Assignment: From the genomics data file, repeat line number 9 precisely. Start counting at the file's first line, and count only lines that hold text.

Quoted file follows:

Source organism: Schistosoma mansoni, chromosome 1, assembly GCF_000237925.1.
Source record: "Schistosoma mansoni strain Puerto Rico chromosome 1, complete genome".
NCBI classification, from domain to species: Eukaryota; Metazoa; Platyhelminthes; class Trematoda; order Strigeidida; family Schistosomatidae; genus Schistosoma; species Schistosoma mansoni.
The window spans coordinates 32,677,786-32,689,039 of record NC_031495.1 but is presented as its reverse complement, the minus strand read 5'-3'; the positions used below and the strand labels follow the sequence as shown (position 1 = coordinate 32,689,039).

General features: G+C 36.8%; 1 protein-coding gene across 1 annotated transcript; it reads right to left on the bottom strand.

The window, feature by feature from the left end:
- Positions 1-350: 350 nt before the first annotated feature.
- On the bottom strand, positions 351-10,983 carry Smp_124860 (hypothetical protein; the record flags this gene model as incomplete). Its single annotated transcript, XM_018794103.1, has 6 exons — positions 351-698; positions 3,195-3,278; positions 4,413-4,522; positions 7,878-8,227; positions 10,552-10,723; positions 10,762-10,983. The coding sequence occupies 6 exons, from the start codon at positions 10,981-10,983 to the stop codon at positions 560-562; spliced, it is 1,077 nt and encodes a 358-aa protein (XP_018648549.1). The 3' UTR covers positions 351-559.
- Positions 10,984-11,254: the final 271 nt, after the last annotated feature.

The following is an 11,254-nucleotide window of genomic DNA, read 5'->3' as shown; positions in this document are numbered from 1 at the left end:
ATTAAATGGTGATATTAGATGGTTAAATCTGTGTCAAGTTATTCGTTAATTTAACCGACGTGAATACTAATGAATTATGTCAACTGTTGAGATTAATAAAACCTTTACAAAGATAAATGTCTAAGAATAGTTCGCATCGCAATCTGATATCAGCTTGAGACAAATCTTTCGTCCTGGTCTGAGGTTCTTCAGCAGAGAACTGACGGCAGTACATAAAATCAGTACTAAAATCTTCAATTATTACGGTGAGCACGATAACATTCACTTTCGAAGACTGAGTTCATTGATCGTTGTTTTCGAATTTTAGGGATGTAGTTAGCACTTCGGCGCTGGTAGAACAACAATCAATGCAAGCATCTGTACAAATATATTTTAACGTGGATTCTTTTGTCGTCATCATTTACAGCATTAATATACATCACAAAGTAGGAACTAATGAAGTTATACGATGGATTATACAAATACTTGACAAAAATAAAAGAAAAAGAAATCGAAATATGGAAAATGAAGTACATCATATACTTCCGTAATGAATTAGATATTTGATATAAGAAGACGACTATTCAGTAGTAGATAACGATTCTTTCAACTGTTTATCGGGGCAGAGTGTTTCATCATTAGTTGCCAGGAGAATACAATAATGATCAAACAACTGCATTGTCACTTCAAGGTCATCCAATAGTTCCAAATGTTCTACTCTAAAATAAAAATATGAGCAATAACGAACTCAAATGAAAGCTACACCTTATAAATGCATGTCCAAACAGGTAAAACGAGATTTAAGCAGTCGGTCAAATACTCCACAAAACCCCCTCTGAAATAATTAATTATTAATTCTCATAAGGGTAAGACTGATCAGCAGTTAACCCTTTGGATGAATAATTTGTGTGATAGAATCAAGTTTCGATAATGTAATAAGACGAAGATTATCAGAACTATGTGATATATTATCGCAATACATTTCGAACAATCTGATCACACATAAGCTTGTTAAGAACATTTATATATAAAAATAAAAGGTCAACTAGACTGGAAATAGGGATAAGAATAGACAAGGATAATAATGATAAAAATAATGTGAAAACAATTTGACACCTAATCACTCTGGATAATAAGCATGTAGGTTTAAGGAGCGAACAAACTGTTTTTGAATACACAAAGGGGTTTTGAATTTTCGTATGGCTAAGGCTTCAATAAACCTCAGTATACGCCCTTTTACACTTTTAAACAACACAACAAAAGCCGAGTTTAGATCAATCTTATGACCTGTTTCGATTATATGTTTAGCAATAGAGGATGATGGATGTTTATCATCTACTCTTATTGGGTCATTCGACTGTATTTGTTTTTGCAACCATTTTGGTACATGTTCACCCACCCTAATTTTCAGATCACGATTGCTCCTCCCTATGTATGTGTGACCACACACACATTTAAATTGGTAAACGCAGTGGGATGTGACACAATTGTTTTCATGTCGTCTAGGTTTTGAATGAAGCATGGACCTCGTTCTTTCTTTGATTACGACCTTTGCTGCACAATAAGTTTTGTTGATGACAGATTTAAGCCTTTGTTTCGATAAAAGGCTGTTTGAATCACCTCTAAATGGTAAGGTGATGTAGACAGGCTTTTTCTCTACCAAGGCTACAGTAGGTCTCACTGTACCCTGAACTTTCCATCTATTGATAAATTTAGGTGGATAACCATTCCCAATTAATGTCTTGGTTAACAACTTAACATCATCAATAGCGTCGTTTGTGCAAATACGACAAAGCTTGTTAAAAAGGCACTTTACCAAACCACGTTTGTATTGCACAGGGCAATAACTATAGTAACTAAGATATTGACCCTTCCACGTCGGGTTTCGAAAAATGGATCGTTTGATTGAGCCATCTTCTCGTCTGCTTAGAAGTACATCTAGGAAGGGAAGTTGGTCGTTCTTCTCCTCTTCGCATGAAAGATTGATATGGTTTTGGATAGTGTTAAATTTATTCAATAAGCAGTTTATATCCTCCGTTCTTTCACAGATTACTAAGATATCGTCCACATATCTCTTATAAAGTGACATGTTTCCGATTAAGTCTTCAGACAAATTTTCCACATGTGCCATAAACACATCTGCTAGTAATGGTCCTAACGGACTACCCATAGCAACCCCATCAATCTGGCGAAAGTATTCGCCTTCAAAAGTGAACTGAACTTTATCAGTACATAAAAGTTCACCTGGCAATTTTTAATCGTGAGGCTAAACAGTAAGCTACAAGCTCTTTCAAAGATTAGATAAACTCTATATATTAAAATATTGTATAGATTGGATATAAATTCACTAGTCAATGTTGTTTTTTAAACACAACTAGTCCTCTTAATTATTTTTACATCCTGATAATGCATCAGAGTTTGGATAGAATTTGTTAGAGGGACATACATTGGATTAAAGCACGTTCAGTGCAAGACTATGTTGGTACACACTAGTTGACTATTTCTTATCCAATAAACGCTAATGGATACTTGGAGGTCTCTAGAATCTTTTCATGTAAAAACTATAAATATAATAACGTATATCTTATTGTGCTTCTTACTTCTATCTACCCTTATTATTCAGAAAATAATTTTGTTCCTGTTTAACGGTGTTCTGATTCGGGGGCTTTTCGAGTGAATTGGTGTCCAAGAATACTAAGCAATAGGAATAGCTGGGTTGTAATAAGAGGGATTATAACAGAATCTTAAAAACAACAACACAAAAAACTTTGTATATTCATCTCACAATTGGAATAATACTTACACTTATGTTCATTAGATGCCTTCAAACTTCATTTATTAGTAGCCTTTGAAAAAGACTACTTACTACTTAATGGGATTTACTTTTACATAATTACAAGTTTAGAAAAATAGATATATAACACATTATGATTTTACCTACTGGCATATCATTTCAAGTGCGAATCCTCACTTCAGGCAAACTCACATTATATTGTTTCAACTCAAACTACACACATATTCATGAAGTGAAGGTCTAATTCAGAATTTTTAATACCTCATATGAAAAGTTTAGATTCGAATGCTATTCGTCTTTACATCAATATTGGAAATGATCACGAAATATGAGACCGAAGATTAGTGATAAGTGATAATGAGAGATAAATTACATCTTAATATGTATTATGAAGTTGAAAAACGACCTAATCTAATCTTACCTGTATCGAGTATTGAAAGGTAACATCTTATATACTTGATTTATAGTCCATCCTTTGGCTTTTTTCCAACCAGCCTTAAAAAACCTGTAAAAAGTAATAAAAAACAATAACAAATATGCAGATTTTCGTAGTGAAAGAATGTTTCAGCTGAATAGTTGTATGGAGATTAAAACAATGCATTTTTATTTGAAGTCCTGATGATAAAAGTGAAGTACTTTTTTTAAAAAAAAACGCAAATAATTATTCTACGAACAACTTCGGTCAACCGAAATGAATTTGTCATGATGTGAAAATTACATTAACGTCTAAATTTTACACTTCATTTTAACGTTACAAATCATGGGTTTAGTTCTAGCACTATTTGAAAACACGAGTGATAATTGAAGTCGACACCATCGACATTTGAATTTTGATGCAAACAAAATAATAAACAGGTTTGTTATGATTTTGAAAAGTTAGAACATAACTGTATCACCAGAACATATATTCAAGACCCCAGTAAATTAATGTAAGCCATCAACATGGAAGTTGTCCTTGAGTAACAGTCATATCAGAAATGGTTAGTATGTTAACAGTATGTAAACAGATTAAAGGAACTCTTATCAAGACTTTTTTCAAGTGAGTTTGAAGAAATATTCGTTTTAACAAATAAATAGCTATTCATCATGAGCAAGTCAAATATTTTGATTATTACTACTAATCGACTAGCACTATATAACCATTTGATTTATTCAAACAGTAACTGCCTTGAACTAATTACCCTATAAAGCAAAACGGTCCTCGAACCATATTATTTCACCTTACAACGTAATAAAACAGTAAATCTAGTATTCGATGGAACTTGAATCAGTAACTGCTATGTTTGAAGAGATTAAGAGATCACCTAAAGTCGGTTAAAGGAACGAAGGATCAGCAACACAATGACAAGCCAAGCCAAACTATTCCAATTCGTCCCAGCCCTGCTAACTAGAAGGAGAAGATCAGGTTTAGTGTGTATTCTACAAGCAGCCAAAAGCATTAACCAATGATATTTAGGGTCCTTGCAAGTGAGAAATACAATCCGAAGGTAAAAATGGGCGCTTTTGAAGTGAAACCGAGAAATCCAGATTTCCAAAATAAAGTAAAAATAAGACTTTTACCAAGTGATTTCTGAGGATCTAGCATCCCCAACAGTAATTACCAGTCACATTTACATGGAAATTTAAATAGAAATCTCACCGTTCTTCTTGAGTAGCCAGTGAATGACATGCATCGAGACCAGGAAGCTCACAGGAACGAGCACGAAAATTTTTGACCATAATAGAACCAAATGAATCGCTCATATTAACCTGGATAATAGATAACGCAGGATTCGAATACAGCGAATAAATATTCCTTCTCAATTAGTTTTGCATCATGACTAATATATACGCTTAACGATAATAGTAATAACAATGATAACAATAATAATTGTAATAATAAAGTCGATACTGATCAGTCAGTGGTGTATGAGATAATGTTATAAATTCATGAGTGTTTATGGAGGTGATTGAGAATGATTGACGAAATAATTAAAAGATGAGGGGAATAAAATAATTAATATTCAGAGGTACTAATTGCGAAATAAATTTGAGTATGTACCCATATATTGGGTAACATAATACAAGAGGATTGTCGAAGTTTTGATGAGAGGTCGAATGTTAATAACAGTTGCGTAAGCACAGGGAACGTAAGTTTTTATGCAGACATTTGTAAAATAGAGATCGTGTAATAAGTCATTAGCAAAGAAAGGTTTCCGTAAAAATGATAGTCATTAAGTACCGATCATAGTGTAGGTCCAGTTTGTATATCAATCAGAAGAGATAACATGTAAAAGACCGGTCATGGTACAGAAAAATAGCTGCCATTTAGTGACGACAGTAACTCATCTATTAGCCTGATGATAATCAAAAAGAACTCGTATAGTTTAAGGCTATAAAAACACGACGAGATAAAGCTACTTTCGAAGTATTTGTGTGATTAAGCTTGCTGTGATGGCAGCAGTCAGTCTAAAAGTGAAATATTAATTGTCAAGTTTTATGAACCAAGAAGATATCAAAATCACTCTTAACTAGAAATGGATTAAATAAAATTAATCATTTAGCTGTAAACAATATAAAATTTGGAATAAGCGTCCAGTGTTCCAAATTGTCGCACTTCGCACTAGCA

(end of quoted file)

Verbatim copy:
- Positions 10,984-11,254: the final 271 nt, after the last annotated feature.